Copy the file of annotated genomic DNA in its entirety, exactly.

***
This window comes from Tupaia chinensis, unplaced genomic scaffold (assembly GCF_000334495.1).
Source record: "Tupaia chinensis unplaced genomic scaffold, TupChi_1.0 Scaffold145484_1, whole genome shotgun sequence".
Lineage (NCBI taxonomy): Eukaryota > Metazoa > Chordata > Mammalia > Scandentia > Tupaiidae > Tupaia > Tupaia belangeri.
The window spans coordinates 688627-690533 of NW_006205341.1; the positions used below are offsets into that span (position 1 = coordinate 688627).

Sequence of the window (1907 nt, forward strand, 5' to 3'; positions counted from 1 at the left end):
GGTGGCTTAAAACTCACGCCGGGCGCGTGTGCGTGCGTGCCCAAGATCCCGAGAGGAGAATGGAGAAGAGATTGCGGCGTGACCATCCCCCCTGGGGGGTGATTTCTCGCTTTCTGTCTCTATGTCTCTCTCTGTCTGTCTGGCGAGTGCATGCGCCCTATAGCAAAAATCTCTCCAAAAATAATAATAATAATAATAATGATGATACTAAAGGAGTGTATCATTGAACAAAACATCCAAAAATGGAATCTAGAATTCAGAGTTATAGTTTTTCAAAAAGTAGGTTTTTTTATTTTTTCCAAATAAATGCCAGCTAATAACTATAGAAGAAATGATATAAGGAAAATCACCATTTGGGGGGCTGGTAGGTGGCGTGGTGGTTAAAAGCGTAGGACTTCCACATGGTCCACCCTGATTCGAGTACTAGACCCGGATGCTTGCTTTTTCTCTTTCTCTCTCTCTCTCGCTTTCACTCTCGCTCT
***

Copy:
This window comes from Tupaia chinensis, unplaced genomic scaffold (assembly GCF_000334495.1).
Source record: "Tupaia chinensis unplaced genomic scaffold, TupChi_1.0 Scaffold145484_1, whole genome shotgun sequence".
Lineage (NCBI taxonomy): Eukaryota > Metazoa > Chordata > Mammalia > Scandentia > Tupaiidae > Tupaia > Tupaia belangeri.
The window spans coordinates 688627-690533 of NW_006205341.1; the positions used below are offsets into that span (position 1 = coordinate 688627).

Sequence of the window (1907 nt, forward strand, 5' to 3'; positions counted from 1 at the left end):
GGTGGCTTAAAACTCACGCCGGGCGCGTGTGCGTGCGTGCCCAAGATCCCGAGAGGAGAATGGAGAAGAGATTGCGGCGTGACCATCCCCCCTGGGGGGTGATTTCTCGCTTTCTGTCTCTATGTCTCTCTCTGTCTGTCTGGCGAGTGCATGCGCCCTATAGCAAAAATCTCTCCAAAAATAATAATAATAATAATAATGATGATACTAAAGGAGTGTATCATTGAACAAAACATCCAAAAATGGAATCTAGAATTCAGAGTTATAGTTTTTCAAAAAGTAGGTTTTTTTATTTTTTCCAAATAAATGCCAGCTAATAACTATAGAAGAAATGATATAAGGAAAATCACCATTTGGGGGGCTGGTAGGTGGCGTGGTGGTTAAAAGCGTAGGACTTCCACATGGTCCACCCTGATTCGAGTACTAGACCCGGATGCTTGCTTTTTCTCTTTCTCTCTCTCTCTCGCTTTCACTCTCGCTCT